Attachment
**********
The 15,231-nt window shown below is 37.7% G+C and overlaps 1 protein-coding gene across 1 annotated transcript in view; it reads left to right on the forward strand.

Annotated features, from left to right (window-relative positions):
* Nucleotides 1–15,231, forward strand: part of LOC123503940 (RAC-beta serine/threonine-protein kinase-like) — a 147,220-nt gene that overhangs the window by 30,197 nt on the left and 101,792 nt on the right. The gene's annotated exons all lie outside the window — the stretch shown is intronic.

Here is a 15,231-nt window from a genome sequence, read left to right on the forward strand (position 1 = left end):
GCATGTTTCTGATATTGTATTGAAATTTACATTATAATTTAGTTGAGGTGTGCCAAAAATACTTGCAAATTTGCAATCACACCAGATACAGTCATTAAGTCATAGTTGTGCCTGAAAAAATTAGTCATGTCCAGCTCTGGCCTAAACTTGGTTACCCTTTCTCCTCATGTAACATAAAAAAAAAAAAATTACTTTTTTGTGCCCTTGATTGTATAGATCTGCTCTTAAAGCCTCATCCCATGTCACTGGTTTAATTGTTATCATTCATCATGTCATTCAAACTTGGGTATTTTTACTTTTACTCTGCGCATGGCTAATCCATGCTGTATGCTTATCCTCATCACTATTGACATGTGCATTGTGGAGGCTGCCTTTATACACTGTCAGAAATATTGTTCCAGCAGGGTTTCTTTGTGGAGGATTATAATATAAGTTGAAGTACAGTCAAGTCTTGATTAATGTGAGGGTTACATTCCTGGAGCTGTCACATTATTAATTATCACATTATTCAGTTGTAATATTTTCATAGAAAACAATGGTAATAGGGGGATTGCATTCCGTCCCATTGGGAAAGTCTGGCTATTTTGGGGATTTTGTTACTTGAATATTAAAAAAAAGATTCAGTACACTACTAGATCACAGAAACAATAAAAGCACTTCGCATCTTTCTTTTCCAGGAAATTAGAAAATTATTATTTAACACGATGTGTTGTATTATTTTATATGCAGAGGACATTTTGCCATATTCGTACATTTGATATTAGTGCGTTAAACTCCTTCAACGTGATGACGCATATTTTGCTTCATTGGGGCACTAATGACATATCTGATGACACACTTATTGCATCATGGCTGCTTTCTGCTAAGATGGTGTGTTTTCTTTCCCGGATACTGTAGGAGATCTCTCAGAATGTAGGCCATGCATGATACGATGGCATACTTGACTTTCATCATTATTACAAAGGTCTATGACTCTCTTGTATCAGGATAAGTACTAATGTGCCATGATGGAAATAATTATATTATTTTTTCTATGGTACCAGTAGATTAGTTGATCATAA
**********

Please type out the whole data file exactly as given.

The 15,231-nt window shown below is 37.7% G+C and overlaps 1 protein-coding gene across 1 annotated transcript in view; it reads left to right on the forward strand.

Annotated features, from left to right (window-relative positions):
* Nucleotides 1–15,231, forward strand: part of LOC123503940 (RAC-beta serine/threonine-protein kinase-like) — a 147,220-nt gene that overhangs the window by 30,197 nt on the left and 101,792 nt on the right. The gene's annotated exons all lie outside the window — the stretch shown is intronic.

Here is a 15,231-nt window from a genome sequence, read left to right on the forward strand (position 1 = left end):
GCATGTTTCTGATATTGTATTGAAATTTACATTATAATTTAGTTGAGGTGTGCCAAAAATACTTGCAAATTTGCAATCACACCAGATACAGTCATTAAGTCATAGTTGTGCCTGAAAAAATTAGTCATGTCCAGCTCTGGCCTAAACTTGGTTACCCTTTCTCCTCATGTAACATAAAAAAAAAAAAATTACTTTTTTGTGCCCTTGATTGTATAGATCTGCTCTTAAAGCCTCATCCCATGTCACTGGTTTAATTGTTATCATTCATCATGTCATTCAAACTTGGGTATTTTTACTTTTACTCTGCGCATGGCTAATCCATGCTGTATGCTTATCCTCATCACTATTGACATGTGCATTGTGGAGGCTGCCTTTATACACTGTCAGAAATATTGTTCCAGCAGGGTTTCTTTGTGGAGGATTATAATATAAGTTGAAGTACAGTCAAGTCTTGATTAATGTGAGGGTTACATTCCTGGAGCTGTCACATTATTAATTATCACATTATTCAGTTGTAATATTTTCATAGAAAACAATGGTAATAGGGGGATTGCATTCCGTCCCATTGGGAAAGTCTGGCTATTTTGGGGATTTTGTTACTTGAATATTAAAAAAAAGATTCAGTACACTACTAGATCACAGAAACAATAAAAGCACTTCGCATCTTTCTTTTCCAGGAAATTAGAAAATTATTATTTAACACGATGTGTTGTATTATTTTATATGCAGAGGACATTTTGCCATATTCGTACATTTGATATTAGTGCGTTAAACTCCTTCAACGTGATGACGCATATTTTGCTTCATTGGGGCACTAATGACATATCTGATGACACACTTATTGCATCATGGCTGCTTTCTGCTAAGATGGTGTGTTTTCTTTCCCGGATACTGTAGGAGATCTCTCAGAATGTAGGCCATGCATGATACGATGGCATACTTGACTTTCATCATTATTACAAAGGTCTATGACTCTCTTGTATCAGGATAAGTACTAATGTGCCATGATGGAAATAATTATATTATTTTTTCTATGGTACCAGTAGATTAGTTGATCATAA